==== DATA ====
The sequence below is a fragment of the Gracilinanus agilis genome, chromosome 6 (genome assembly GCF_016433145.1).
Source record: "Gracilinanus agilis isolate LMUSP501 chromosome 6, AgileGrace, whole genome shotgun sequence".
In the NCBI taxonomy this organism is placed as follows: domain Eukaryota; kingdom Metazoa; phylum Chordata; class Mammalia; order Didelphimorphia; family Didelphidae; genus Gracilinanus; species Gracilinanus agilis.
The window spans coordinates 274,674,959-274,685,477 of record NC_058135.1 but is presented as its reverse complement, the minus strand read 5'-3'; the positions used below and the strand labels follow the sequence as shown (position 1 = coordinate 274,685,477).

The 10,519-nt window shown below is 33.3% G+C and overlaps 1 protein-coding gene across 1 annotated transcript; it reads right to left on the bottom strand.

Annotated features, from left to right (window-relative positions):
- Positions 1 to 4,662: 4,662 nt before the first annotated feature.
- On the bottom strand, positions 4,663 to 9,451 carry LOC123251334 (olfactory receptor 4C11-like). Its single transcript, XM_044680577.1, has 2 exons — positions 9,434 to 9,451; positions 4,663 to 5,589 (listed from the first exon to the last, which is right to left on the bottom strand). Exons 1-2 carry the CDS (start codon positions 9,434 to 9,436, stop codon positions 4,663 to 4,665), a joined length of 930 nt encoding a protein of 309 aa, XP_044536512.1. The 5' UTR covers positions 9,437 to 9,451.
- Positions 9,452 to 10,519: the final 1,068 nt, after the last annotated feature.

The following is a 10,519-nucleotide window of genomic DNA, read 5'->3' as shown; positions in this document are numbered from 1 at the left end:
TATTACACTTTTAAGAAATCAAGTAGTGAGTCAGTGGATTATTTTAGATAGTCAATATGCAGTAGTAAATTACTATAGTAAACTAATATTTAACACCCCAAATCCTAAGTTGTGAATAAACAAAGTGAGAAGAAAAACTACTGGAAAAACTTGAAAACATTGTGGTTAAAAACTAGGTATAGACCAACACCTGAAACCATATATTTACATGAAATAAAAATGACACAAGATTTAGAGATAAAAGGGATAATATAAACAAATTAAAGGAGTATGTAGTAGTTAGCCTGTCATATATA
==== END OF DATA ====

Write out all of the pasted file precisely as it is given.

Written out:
The sequence below is a fragment of the Gracilinanus agilis genome, chromosome 6 (genome assembly GCF_016433145.1).
Source record: "Gracilinanus agilis isolate LMUSP501 chromosome 6, AgileGrace, whole genome shotgun sequence".
In the NCBI taxonomy this organism is placed as follows: domain Eukaryota; kingdom Metazoa; phylum Chordata; class Mammalia; order Didelphimorphia; family Didelphidae; genus Gracilinanus; species Gracilinanus agilis.
The window spans coordinates 274,674,959-274,685,477 of record NC_058135.1 but is presented as its reverse complement, the minus strand read 5'-3'; the positions used below and the strand labels follow the sequence as shown (position 1 = coordinate 274,685,477).

The 10,519-nt window shown below is 33.3% G+C and overlaps 1 protein-coding gene across 1 annotated transcript; it reads right to left on the bottom strand.

Annotated features, from left to right (window-relative positions):
- Positions 1 to 4,662: 4,662 nt before the first annotated feature.
- On the bottom strand, positions 4,663 to 9,451 carry LOC123251334 (olfactory receptor 4C11-like). Its single transcript, XM_044680577.1, has 2 exons — positions 9,434 to 9,451; positions 4,663 to 5,589 (listed from the first exon to the last, which is right to left on the bottom strand). Exons 1-2 carry the CDS (start codon positions 9,434 to 9,436, stop codon positions 4,663 to 4,665), a joined length of 930 nt encoding a protein of 309 aa, XP_044536512.1. The 5' UTR covers positions 9,437 to 9,451.
- Positions 9,452 to 10,519: the final 1,068 nt, after the last annotated feature.

The following is a 10,519-nucleotide window of genomic DNA, read 5'->3' as shown; positions in this document are numbered from 1 at the left end:
TATTACACTTTTAAGAAATCAAGTAGTGAGTCAGTGGATTATTTTAGATAGTCAATATGCAGTAGTAAATTACTATAGTAAACTAATATTTAACACCCCAAATCCTAAGTTGTGAATAAACAAAGTGAGAAGAAAAACTACTGGAAAAACTTGAAAACATTGTGGTTAAAAACTAGGTATAGACCAACACCTGAAACCATATATTTACATGAAATAAAAATGACACAAGATTTAGAGATAAAAGGGATAATATAAACAAATTAAAGGAGTATGTAGTAGTTAGCCTGTCATATATA